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Topic: SICK sensor and AD wobble (Read 4 times) previous topic - next topic

2Tricky

#15
Oct 15, 2012, 09:14 pm Last Edit: Oct 15, 2012, 09:32 pm by 2Tricky Reason: 1
In principle this is the sensor but mine is a rare variant, NT6-03014 (from memory) with a 4m cable, which Sick has assigned a new part number to.

The beuaty about these great yester year devices (unlike many modern eyes) is that they were made with an anaolgue output too.  If you dig into the specs you'll find references to it: They have a green light and a red one and this topic ties nicely into the figures I've just recieved from the analysis as promissed.

Following my rationalisation of what matters and what doesn't, I have the following (all relative to 1024 values [10 bits]):
Set to the green light...
A glossy white mark: 75..77
A glossy black mark: 15..17

Set to the red light...
A glossy white mark: 201..204
A glossy black mark: 37..39

The key to this project holding water is a matter of the ratio of distance moved (image movement beneath the sensor) to ADC change.  The green gives around 0.1mm per count and the red around 0.01mm.

My conclusion is that 0.01mm is fine whereas 0.1mm isn't and unfortunately this is the best scenario as other colours produce a much smaller range.  Therefore I feel I need to continue refining.  I would be gratefull for peterH (author of 20 bit suggestion) or of course for anyone who knows some ins and outs of taking the 20 ADC bit route because I'm new to this and hoped my little Arduino would cope.

Thanks a lot all.

2Tricky



If your requirements are so close to the resolution of the ADC that a variation of one or two is important to you, you probably need to use a more precise ADC.


Under battery power the ADC is pretty well behaved (certainly noise below 1 lsb) - I suspect this is power supply noise - is the PSU a switching one?  Extra decoupling can help.


MarkT sorry, I have little idea what a switching supply is but I can say that it is pretty cheap.  It is surprisingly accurate though despite this (compared with other supplies I've measured), reading 11.94 for a 12v supply.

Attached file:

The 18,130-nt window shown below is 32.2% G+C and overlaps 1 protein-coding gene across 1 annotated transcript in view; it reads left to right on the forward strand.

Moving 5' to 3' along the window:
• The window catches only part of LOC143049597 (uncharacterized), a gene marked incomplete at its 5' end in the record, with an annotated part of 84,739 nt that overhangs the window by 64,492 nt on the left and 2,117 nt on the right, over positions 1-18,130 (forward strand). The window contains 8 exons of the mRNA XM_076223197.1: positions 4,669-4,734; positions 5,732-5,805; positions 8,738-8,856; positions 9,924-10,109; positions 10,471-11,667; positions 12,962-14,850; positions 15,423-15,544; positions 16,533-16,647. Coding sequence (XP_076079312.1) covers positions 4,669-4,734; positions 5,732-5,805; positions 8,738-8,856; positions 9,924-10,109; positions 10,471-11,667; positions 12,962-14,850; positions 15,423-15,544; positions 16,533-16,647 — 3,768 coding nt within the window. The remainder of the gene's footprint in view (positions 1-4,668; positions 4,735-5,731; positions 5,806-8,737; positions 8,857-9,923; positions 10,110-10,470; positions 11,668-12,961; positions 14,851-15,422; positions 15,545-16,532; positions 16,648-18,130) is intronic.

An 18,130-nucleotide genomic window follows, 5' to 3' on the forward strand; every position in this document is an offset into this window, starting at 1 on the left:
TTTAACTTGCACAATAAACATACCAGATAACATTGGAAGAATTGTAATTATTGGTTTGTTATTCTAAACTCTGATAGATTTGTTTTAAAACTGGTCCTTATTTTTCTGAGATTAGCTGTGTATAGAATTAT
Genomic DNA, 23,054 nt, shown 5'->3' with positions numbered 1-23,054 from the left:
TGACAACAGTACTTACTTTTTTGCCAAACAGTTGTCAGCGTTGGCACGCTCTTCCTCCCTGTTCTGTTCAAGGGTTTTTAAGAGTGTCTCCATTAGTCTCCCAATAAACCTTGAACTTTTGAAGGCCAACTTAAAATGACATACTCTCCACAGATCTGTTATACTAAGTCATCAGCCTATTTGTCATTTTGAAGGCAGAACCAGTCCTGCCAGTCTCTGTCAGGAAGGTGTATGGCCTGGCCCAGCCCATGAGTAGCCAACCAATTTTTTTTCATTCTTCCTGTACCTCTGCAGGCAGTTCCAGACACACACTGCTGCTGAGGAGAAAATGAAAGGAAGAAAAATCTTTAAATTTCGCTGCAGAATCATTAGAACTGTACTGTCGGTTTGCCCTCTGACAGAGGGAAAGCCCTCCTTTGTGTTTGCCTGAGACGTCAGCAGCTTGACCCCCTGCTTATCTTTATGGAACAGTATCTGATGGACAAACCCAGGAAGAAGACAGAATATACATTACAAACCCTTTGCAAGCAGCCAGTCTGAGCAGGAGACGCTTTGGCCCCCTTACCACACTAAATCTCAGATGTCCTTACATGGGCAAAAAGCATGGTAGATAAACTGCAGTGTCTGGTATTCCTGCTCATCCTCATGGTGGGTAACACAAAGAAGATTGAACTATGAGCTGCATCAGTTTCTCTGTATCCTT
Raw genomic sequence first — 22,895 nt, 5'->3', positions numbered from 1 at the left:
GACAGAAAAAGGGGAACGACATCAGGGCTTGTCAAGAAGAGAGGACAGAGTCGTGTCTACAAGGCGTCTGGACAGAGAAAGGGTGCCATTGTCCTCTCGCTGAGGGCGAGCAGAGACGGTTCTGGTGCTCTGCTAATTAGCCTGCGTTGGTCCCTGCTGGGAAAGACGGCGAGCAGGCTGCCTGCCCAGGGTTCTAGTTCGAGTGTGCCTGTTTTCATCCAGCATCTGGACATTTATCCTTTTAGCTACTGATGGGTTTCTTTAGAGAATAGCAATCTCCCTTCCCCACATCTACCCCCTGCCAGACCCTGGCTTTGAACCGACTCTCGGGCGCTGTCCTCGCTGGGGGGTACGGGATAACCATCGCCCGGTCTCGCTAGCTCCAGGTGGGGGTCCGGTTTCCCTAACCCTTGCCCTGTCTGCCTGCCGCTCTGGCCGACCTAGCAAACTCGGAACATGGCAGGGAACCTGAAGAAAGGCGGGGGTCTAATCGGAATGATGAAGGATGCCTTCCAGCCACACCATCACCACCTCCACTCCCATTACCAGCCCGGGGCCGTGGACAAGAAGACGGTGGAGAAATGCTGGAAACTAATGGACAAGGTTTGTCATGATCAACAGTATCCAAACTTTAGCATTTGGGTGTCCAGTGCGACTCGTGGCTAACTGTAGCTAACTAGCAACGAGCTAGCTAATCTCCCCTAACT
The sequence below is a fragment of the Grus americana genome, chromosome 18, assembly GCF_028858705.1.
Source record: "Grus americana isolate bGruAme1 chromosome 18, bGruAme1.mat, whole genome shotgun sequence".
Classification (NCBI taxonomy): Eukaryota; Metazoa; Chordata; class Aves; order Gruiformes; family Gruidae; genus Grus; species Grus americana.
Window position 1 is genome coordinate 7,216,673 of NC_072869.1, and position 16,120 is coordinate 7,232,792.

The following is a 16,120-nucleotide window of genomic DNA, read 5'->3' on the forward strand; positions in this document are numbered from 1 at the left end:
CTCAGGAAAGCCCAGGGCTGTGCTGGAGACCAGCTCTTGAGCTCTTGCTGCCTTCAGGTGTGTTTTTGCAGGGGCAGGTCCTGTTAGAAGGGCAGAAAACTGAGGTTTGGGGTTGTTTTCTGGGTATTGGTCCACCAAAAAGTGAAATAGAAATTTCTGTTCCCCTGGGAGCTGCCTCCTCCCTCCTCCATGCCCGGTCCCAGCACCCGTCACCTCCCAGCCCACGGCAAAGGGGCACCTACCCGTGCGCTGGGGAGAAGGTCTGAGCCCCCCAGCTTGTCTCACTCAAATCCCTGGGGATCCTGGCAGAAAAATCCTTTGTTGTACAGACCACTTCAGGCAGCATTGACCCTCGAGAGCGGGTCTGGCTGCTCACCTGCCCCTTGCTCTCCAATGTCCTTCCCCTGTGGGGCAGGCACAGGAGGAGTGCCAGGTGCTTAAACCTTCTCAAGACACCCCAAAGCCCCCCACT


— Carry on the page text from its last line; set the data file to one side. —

Cheers

retrolefty

The first thing I would try as a simple experiment would be to remove the external Aref voltage you are applying to the Aref pin and use the instead default internal Avcc reference and see if your wobble improves, gets worst, or remains the same.

Lefty


holmes4

I tried a simple analogRead of a simple two resistor voltage divider and got "wobble", readings of 512 or 511. Your circuit is much more complex than mine!, so many more sources of wobble.

I think your in the area where real circuits and theory differ.

Possible sources of wobble a 1 part in a 1000 wobble.

1. The output from your PS is not as good as you think. If you looked at it with a very good 'scope you will find it varies even with no load, at mains frequency.

2. The load is never as constant as you think. A lot of chips draw more current on the rising/falling edge of the clock than in between.

3. Ambient light changes, some bulbs flicker at the mains frequency, this may be, just, enough.

4. Induction in that 4 meter cable (from near by mains cables) is the cable shielded?

5. Small changes in temperature.

6. Vibration.

Mark


2Tricky


The first thing I would try as a simple experiment would be to remove the external Aref voltage you are applying to the Aref pin and use the instead default internal Avcc reference and see if your wobble improves, gets worst, or remains the same.

Lefty


Lefty, Aref was only tried after suffering with wobble and made very little perceivable difference compared with the Unos' default 5V.  I should just check: When you say 'internal', do you mean something other than using the 'DEFAULT' Const when setting the reference in 'analogReference()'...this is how it was being used prior to using the Aref pin (although it was used by default, i.e. no specific call to 'analogReference()')...

Thanks Lefty

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